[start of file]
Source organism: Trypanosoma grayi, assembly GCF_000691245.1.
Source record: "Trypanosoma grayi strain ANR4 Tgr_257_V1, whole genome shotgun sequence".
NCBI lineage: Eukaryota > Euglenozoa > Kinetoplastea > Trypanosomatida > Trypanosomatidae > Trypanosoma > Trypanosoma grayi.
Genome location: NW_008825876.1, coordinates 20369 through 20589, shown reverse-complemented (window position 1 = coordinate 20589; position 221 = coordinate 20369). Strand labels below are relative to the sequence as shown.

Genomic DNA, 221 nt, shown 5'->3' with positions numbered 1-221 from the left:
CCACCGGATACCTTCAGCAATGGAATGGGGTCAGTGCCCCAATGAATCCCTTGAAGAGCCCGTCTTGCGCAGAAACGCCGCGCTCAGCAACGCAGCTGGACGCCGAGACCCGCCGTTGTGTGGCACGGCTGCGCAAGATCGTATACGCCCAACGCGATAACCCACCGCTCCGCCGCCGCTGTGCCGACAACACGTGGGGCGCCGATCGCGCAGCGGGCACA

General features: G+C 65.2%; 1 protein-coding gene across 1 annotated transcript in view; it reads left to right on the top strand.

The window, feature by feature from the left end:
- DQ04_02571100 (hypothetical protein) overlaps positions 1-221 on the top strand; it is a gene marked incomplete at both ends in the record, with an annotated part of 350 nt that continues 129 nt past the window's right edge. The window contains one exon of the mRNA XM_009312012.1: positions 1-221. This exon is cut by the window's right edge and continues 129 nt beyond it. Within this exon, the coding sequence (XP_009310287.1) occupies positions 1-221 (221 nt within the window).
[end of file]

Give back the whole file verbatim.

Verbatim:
Source organism: Trypanosoma grayi, assembly GCF_000691245.1.
Source record: "Trypanosoma grayi strain ANR4 Tgr_257_V1, whole genome shotgun sequence".
NCBI lineage: Eukaryota > Euglenozoa > Kinetoplastea > Trypanosomatida > Trypanosomatidae > Trypanosoma > Trypanosoma grayi.
Genome location: NW_008825876.1, coordinates 20369 through 20589, shown reverse-complemented (window position 1 = coordinate 20589; position 221 = coordinate 20369). Strand labels below are relative to the sequence as shown.

Genomic DNA, 221 nt, shown 5'->3' with positions numbered 1-221 from the left:
CCACCGGATACCTTCAGCAATGGAATGGGGTCAGTGCCCCAATGAATCCCTTGAAGAGCCCGTCTTGCGCAGAAACGCCGCGCTCAGCAACGCAGCTGGACGCCGAGACCCGCCGTTGTGTGGCACGGCTGCGCAAGATCGTATACGCCCAACGCGATAACCCACCGCTCCGCCGCCGCTGTGCCGACAACACGTGGGGCGCCGATCGCGCAGCGGGCACA

General features: G+C 65.2%; 1 protein-coding gene across 1 annotated transcript in view; it reads left to right on the top strand.

The window, feature by feature from the left end:
- DQ04_02571100 (hypothetical protein) overlaps positions 1-221 on the top strand; it is a gene marked incomplete at both ends in the record, with an annotated part of 350 nt that continues 129 nt past the window's right edge. The window contains one exon of the mRNA XM_009312012.1: positions 1-221. This exon is cut by the window's right edge and continues 129 nt beyond it. Within this exon, the coding sequence (XP_009310287.1) occupies positions 1-221 (221 nt within the window).